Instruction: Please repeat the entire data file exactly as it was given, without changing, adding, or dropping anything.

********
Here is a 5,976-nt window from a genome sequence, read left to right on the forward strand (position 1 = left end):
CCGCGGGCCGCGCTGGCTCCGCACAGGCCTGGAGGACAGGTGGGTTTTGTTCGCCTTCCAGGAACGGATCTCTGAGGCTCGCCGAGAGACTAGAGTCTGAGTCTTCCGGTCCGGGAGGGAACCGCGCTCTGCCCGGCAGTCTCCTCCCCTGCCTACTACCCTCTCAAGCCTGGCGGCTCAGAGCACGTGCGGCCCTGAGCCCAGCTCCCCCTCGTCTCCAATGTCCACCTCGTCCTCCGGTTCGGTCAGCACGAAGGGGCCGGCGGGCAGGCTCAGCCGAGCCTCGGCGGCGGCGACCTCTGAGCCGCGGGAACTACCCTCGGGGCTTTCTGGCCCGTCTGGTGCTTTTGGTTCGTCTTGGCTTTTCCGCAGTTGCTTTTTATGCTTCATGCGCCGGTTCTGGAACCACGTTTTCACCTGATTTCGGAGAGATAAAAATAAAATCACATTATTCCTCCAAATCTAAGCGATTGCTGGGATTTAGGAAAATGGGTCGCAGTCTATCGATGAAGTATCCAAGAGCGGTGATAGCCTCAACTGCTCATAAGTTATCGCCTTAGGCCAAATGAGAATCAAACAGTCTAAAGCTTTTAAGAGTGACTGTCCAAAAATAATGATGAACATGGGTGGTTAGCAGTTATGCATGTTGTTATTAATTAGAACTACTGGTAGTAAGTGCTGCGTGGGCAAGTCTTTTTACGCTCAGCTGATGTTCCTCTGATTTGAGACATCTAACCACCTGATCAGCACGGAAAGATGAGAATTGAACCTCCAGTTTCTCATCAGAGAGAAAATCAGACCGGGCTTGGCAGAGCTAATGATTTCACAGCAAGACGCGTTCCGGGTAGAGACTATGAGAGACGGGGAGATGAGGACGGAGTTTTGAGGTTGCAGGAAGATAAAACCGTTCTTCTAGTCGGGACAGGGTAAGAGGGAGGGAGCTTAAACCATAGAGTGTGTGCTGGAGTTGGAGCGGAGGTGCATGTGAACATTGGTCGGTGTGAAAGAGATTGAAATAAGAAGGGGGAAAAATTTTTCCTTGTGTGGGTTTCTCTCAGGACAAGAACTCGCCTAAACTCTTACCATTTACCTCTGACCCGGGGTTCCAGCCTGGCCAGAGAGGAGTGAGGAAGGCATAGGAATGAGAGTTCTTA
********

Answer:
Here is a 5,976-nt window from a genome sequence, read left to right on the forward strand (position 1 = left end):
CCGCGGGCCGCGCTGGCTCCGCACAGGCCTGGAGGACAGGTGGGTTTTGTTCGCCTTCCAGGAACGGATCTCTGAGGCTCGCCGAGAGACTAGAGTCTGAGTCTTCCGGTCCGGGAGGGAACCGCGCTCTGCCCGGCAGTCTCCTCCCCTGCCTACTACCCTCTCAAGCCTGGCGGCTCAGAGCACGTGCGGCCCTGAGCCCAGCTCCCCCTCGTCTCCAATGTCCACCTCGTCCTCCGGTTCGGTCAGCACGAAGGGGCCGGCGGGCAGGCTCAGCCGAGCCTCGGCGGCGGCGACCTCTGAGCCGCGGGAACTACCCTCGGGGCTTTCTGGCCCGTCTGGTGCTTTTGGTTCGTCTTGGCTTTTCCGCAGTTGCTTTTTATGCTTCATGCGCCGGTTCTGGAACCACGTTTTCACCTGATTTCGGAGAGATAAAAATAAAATCACATTATTCCTCCAAATCTAAGCGATTGCTGGGATTTAGGAAAATGGGTCGCAGTCTATCGATGAAGTATCCAAGAGCGGTGATAGCCTCAACTGCTCATAAGTTATCGCCTTAGGCCAAATGAGAATCAAACAGTCTAAAGCTTTTAAGAGTGACTGTCCAAAAATAATGATGAACATGGGTGGTTAGCAGTTATGCATGTTGTTATTAATTAGAACTACTGGTAGTAAGTGCTGCGTGGGCAAGTCTTTTTACGCTCAGCTGATGTTCCTCTGATTTGAGACATCTAACCACCTGATCAGCACGGAAAGATGAGAATTGAACCTCCAGTTTCTCATCAGAGAGAAAATCAGACCGGGCTTGGCAGAGCTAATGATTTCACAGCAAGACGCGTTCCGGGTAGAGACTATGAGAGACGGGGAGATGAGGACGGAGTTTTGAGGTTGCAGGAAGATAAAACCGTTCTTCTAGTCGGGACAGGGTAAGAGGGAGGGAGCTTAAACCATAGAGTGTGTGCTGGAGTTGGAGCGGAGGTGCATGTGAACATTGGTCGGTGTGAAAGAGATTGAAATAAGAAGGGGGAAAAATTTTTCCTTGTGTGGGTTTCTCTCAGGACAAGAACTCGCCTAAACTCTTACCATTTACCTCTGACCCGGGGTTCCAGCCTGGCCAGAGAGGAGTGAGGAAGGCATAGGAATGAGAGTTCTTA